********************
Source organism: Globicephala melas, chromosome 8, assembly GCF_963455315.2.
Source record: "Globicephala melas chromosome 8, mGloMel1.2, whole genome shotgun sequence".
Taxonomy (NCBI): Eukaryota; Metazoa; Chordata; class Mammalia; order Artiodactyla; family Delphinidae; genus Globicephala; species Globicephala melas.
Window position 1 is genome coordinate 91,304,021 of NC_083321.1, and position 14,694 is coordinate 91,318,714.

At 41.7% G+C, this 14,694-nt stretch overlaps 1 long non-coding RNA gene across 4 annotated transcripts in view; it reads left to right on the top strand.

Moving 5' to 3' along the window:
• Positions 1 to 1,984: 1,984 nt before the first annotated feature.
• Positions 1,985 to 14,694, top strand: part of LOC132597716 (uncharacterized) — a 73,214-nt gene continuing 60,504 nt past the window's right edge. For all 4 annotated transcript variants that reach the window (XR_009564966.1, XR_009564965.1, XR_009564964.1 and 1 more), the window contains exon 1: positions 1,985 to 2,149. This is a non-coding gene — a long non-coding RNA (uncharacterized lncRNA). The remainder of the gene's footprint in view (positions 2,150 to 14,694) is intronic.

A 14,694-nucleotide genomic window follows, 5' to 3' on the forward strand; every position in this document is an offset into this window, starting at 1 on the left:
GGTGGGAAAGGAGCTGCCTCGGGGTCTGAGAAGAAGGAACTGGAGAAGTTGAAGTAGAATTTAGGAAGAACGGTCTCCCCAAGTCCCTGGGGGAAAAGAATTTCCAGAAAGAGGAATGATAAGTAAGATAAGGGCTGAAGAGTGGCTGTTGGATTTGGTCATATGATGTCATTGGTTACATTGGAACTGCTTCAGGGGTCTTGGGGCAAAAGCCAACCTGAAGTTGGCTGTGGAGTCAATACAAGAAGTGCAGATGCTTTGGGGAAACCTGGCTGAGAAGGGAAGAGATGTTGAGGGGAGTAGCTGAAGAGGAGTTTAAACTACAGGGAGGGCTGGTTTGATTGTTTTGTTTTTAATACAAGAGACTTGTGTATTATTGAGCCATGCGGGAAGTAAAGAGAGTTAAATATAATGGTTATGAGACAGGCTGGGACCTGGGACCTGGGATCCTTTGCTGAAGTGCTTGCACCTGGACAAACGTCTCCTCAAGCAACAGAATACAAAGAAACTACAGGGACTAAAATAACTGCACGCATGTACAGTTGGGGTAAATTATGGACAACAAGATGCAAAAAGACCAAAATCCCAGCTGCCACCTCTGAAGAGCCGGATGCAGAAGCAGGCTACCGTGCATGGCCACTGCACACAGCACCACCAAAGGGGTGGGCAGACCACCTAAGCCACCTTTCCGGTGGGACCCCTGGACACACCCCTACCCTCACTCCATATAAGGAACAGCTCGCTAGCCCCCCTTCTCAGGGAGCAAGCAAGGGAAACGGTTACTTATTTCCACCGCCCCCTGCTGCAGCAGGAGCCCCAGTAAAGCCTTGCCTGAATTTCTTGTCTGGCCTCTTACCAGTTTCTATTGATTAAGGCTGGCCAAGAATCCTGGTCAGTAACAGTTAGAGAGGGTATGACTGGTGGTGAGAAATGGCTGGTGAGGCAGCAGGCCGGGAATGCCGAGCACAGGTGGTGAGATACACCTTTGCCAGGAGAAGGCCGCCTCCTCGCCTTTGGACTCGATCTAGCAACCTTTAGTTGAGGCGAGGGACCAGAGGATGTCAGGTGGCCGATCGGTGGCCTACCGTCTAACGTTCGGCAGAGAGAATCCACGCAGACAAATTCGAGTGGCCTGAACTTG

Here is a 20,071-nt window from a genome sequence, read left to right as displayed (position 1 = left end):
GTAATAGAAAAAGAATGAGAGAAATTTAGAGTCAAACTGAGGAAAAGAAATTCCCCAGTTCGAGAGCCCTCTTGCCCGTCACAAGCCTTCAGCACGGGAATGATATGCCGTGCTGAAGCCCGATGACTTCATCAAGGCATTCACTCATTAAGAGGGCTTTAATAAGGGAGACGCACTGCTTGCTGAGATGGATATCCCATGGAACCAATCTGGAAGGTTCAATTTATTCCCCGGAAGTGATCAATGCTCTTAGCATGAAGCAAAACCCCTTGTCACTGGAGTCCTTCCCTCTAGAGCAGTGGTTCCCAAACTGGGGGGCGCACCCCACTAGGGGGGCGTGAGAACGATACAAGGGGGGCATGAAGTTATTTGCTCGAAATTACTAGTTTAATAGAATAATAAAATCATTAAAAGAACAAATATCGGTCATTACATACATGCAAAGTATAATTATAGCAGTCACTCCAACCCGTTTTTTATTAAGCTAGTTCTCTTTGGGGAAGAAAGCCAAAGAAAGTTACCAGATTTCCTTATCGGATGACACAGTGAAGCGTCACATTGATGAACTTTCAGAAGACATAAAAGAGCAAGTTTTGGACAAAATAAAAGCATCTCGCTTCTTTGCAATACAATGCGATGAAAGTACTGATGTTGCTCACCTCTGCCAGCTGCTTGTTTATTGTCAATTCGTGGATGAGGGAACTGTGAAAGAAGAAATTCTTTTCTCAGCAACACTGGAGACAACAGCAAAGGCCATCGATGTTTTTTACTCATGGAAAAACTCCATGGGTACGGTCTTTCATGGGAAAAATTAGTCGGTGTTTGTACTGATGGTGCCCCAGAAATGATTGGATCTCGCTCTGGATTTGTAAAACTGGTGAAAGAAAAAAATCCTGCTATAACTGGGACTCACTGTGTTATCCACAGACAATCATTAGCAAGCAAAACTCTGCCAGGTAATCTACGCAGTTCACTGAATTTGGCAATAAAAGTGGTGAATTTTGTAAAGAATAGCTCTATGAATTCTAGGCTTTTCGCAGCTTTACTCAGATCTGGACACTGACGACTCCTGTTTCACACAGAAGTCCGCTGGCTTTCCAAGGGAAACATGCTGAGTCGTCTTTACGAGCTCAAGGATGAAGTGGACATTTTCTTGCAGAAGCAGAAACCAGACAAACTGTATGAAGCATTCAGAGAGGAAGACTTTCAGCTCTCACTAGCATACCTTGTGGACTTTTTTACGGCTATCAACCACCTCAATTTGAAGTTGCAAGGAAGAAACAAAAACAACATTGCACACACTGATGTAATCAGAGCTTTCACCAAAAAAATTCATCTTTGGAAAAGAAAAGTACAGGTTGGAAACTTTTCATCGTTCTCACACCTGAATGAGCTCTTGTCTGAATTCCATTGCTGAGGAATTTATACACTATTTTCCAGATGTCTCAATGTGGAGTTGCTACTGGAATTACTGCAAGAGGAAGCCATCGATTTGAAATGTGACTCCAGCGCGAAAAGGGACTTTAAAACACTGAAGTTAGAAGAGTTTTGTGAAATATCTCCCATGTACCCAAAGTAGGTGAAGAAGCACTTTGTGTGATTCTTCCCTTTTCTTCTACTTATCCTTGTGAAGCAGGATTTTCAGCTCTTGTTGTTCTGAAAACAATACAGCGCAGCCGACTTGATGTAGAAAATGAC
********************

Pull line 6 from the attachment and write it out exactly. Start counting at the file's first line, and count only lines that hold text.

Moving 5' to 3' along the window: